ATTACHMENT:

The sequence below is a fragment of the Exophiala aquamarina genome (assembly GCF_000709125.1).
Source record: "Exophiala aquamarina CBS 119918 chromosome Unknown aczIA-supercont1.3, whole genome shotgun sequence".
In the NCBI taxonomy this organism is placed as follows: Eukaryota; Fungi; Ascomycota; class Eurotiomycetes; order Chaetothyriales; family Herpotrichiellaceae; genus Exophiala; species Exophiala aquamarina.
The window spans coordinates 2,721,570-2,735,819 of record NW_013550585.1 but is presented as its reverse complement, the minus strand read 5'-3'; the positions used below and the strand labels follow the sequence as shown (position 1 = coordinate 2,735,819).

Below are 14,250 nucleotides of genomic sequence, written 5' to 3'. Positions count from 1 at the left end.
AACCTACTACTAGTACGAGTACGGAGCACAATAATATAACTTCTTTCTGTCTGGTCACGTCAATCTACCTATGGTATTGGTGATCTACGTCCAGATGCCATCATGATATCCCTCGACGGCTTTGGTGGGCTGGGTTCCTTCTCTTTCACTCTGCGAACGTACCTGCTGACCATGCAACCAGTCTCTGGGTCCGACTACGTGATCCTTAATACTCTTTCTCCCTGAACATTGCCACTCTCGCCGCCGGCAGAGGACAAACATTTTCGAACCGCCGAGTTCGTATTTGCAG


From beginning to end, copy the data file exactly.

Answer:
The sequence below is a fragment of the Exophiala aquamarina genome (assembly GCF_000709125.1).
Source record: "Exophiala aquamarina CBS 119918 chromosome Unknown aczIA-supercont1.3, whole genome shotgun sequence".
In the NCBI taxonomy this organism is placed as follows: Eukaryota; Fungi; Ascomycota; class Eurotiomycetes; order Chaetothyriales; family Herpotrichiellaceae; genus Exophiala; species Exophiala aquamarina.
The window spans coordinates 2,721,570-2,735,819 of record NW_013550585.1 but is presented as its reverse complement, the minus strand read 5'-3'; the positions used below and the strand labels follow the sequence as shown (position 1 = coordinate 2,735,819).

Below are 14,250 nucleotides of genomic sequence, written 5' to 3'. Positions count from 1 at the left end.
AACCTACTACTAGTACGAGTACGGAGCACAATAATATAACTTCTTTCTGTCTGGTCACGTCAATCTACCTATGGTATTGGTGATCTACGTCCAGATGCCATCATGATATCCCTCGACGGCTTTGGTGGGCTGGGTTCCTTCTCTTTCACTCTGCGAACGTACCTGCTGACCATGCAACCAGTCTCTGGGTCCGACTACGTGATCCTTAATACTCTTTCTCCCTGAACATTGCCACTCTCGCCGCCGGCAGAGGACAAACATTTTCGAACCGCCGAGTTCGTATTTGCAG